Schlissel echoed claims that the timeline was unrealistic and said it should be up to the University to examine student progress. He wrote the proposed regulation represents a severe misunderstanding of how higher education in the U.S. works.

“All of our students, regardless of their country of citizenship, should have the same opportunities,” Schlissel wrote.

The University’s International Center submitted a similar letter on behalf of the University. 

The 22 attorneys general provided numerous reasons to abandon the proposed rule in their letter, arguing it could cause a sharp decline in international student enrollment, as only 41% of students at U.S. colleges and universities complete their bachelor’s degree within four years. 

In his letter, Schlissel explained the importance of international students’ contributions to the U.S. 

“Although the United States long has been the top destination for international students, scholars and faculty, there has been a nationwide decline in their numbers over the past few years, and this proposed regulation would undoubtedly result in a further decline,” Schlissel wrote. 

Pan said reducing international student enrollment would only damage American colleges. 

“The Trump attempt to stop international students will only hurt the U.S. in terms of the prestige of U.S. education because the strength of the U.S. education lies within diversity,” Pan said. “And if Trump takes away that diversity, then there’s no difference between the USA’s universities from another university.”

International students’ tuition is a large source of income for American universities, giving them more money to spend on student services benefiting American students. 

The attorneys general also noted the detrimental effects on state economies. They also expressed concern the proposed rule would create unnecessary “red-tape.” If this rule was finalized, there would be hundreds of thousands of new visa applications that need to be reviewed — approximately 364,000 by 2024, according to the press release. Visa applications are often not reviewed in a timely fashion. Not only would this take extensive time, but would result in unnecessary spending, according to the attorneys general.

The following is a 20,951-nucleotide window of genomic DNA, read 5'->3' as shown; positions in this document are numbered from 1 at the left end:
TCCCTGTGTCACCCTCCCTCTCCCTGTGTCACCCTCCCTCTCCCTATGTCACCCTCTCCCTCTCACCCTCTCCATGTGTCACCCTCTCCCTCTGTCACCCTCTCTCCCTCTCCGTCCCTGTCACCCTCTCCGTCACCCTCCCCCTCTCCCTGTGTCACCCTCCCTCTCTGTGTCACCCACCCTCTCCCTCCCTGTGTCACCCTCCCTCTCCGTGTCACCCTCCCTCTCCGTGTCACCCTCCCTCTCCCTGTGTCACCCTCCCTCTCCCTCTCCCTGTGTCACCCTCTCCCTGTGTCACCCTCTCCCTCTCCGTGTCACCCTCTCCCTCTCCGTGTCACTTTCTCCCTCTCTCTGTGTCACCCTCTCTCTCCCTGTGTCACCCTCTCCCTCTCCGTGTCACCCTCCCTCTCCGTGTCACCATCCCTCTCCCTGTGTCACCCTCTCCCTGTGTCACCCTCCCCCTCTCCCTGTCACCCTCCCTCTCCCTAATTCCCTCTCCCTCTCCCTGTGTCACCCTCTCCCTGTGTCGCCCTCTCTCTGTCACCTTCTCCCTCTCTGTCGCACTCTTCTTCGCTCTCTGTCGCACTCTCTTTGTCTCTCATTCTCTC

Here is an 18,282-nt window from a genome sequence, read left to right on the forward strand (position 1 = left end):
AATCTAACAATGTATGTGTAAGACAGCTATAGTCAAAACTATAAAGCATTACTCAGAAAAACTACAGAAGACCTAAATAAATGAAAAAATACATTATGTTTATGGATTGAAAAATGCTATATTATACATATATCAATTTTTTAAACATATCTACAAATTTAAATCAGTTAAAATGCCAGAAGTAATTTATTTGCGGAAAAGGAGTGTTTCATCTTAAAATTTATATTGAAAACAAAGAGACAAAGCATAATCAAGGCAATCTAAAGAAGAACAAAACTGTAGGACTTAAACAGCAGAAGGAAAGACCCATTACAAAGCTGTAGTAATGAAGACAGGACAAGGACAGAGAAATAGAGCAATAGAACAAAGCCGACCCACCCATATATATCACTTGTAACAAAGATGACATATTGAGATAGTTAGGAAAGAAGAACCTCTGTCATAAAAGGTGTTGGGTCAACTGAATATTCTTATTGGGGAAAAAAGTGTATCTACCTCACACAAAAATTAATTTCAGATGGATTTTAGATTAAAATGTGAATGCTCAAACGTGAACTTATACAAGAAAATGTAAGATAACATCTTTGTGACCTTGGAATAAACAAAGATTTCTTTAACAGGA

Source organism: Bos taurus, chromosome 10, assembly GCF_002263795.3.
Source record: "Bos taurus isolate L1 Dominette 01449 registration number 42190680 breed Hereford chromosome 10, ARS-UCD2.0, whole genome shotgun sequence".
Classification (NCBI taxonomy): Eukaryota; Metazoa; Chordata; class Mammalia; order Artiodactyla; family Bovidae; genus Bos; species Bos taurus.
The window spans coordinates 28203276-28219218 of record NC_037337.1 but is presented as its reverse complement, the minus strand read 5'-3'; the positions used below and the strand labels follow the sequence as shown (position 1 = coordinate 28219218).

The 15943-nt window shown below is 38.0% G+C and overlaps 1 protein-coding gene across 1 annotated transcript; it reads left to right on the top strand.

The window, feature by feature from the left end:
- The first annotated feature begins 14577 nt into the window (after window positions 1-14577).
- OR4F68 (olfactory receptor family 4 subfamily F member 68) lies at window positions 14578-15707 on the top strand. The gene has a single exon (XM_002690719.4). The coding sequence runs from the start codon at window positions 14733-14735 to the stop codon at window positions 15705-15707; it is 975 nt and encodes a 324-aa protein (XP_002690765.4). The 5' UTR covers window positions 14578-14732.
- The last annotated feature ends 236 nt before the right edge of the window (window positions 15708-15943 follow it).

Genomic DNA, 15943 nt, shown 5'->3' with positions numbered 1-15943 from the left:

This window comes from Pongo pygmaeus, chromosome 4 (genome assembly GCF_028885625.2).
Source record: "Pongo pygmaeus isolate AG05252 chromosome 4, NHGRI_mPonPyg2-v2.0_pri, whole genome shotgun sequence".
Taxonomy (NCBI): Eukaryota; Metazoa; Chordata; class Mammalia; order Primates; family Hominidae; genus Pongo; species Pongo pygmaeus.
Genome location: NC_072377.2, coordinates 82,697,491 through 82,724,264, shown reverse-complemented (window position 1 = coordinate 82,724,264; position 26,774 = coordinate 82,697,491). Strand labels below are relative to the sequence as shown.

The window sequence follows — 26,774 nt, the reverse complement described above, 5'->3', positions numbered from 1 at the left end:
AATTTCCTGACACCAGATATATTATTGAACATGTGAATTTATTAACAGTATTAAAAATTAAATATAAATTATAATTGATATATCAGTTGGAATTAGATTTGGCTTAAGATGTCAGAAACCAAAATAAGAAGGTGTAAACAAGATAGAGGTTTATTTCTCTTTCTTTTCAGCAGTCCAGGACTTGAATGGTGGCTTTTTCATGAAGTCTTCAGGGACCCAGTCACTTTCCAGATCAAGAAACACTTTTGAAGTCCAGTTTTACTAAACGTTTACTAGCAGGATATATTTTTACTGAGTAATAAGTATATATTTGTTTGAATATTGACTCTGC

They also argue the proposed law conflicts with existing federal statutes and regulations and “reflects outright disregard for the rule of law.”

DHS offered various justifications for the restrictions in the proposed rule, including a desire for greater oversight and management. Acting DHS Deputy Secretary Ken Cuccinelli said in a Sept. 24 statement the change is crucial in “preventing foreign adversaries from exploiting the country’s education environment.” 

Pan said he wishes the school would be more outspoken in backing international students.

“I know that’s a difficult situation because it’s a public university, (but) I think the University needs to be more vocal in support, even if it’s just to see official statements in emails to students,” Pan said. 

In an email to The Daily, University spokesperson Kim Broekhuizen said the University will continue to monitor the proposal. 

Pan said for many international students, dealing with the proposal has been difficult. 

“I haven’t been able to go home since last winter break because … I’m afraid that when I have to come to the U.S. for the next semester, I will not be able to enter the country,” Pan said. “And that’s a huge problem because I signed my lease, I pay rent, I pay the dining hall for food … We cannot go home right now because of Trump.” 

Pan expressed hope that many of these new and confusing regulations on international student enrollment would change under a Biden administration. 

“It’s so confusing,” Pan said. “It induces a lot of stress on international students because we have to keep thinking about, ‘Are we welcome here?’ And the confusion is there’s so many rules and I’m not sure which one actually stands. I’m glad the executive actions will be gone, hopefully, when the new administration comes.” 

Daily Staff Reporter Emma Ruberg can be reached at eruberg@umich.edu.